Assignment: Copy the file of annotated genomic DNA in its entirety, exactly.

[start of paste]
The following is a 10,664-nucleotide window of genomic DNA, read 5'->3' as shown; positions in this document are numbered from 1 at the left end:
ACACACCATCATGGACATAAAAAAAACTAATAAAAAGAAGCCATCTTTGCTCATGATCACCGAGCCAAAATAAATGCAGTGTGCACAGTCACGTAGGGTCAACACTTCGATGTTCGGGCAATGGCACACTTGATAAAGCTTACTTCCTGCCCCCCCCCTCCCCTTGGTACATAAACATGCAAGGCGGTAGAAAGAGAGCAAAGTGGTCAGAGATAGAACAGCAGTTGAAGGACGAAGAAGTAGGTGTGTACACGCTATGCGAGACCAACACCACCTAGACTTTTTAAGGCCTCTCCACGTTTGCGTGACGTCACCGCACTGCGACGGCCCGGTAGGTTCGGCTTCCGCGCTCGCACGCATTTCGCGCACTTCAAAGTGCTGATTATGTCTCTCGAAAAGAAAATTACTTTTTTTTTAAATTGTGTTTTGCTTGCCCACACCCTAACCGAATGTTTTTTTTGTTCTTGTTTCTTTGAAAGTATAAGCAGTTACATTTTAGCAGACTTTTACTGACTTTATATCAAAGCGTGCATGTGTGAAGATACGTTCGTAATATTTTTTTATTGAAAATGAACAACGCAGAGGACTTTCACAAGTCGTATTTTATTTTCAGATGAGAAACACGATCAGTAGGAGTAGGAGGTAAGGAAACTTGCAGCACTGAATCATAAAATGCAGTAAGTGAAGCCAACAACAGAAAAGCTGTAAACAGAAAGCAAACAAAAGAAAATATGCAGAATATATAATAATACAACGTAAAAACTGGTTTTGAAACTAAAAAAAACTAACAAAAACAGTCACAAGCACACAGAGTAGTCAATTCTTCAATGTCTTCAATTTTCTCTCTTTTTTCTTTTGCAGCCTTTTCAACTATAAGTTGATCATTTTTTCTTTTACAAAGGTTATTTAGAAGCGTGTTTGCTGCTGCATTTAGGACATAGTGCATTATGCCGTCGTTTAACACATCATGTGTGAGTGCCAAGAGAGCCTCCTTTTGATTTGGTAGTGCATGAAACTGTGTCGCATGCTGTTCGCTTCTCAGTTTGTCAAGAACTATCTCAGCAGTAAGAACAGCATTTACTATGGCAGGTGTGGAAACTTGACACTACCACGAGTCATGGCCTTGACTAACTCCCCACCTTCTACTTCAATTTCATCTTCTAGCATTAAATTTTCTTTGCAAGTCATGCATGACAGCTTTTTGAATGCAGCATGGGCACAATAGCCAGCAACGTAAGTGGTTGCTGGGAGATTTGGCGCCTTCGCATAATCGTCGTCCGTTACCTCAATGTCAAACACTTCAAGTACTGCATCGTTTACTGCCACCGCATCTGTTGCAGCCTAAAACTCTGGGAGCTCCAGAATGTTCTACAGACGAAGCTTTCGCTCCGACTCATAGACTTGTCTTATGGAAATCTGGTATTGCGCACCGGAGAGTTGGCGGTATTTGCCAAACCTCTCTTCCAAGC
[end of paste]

The following is a 10,664-nucleotide window of genomic DNA, read 5'->3' as shown; positions in this document are numbered from 1 at the left end:
ACACACCATCATGGACATAAAAAAAACTAATAAAAAGAAGCCATCTTTGCTCATGATCACCGAGCCAAAATAAATGCAGTGTGCACAGTCACGTAGGGTCAACACTTCGATGTTCGGGCAATGGCACACTTGATAAAGCTTACTTCCTGCCCCCCCCCTCCCCTTGGTACATAAACATGCAAGGCGGTAGAAAGAGAGCAAAGTGGTCAGAGATAGAACAGCAGTTGAAGGACGAAGAAGTAGGTGTGTACACGCTATGCGAGACCAACACCACCTAGACTTTTTAAGGCCTCTCCACGTTTGCGTGACGTCACCGCACTGCGACGGCCCGGTAGGTTCGGCTTCCGCGCTCGCACGCATTTCGCGCACTTCAAAGTGCTGATTATGTCTCTCGAAAAGAAAATTACTTTTTTTTTAAATTGTGTTTTGCTTGCCCACACCCTAACCGAATGTTTTTTTTGTTCTTGTTTCTTTGAAAGTATAAGCAGTTACATTTTAGCAGACTTTTACTGACTTTATATCAAAGCGTGCATGTGTGAAGATACGTTCGTAATATTTTTTTATTGAAAATGAACAACGCAGAGGACTTTCACAAGTCGTATTTTATTTTCAGATGAGAAACACGATCAGTAGGAGTAGGAGGTAAGGAAACTTGCAGCACTGAATCATAAAATGCAGTAAGTGAAGCCAACAACAGAAAAGCTGTAAACAGAAAGCAAACAAAAGAAAATATGCAGAATATATAATAATACAACGTAAAAACTGGTTTTGAAACTAAAAAAAACTAACAAAAACAGTCACAAGCACACAGAGTAGTCAATTCTTCAATGTCTTCAATTTTCTCTCTTTTTTCTTTTGCAGCCTTTTCAACTATAAGTTGATCATTTTTTCTTTTACAAAGGTTATTTAGAAGCGTGTTTGCTGCTGCATTTAGGACATAGTGCATTATGCCGTCGTTTAACACATCATGTGTGAGTGCCAAGAGAGCCTCCTTTTGATTTGGTAGTGCATGAAACTGTGTCGCATGCTGTTCGCTTCTCAGTTTGTCAAGAACTATCTCAGCAGTAAGAACAGCATTTACTATGGCAGGTGTGGAAACTTGACACTACCACGAGTCATGGCCTTGACTAACTCCCCACCTTCTACTTCAATTTCATCTTCTAGCATTAAATTTTCTTTGCAAGTCATGCATGACAGCTTTTTGAATGCAGCATGGGCACAATAGCCAGCAACGTAAGTGGTTGCTGGGAGATTTGGCGCCTTCGCATAATCGTCGTCCGTTACCTCAATGTCAAACACTTCAAGTACTGCATCGTTTACTGCCACCGCATCTGTTGCAGCCTAAAACTCTGGGAGCTCCAGAATGTTCTACAGACGAAGCTTTCGCTCCGACTCATAGACTTGTCTTATGGAAATCTGGTATTGCGCACCGGAGAGTTGGCGGTATTTGCCAAACCTCTCTTCCAAGC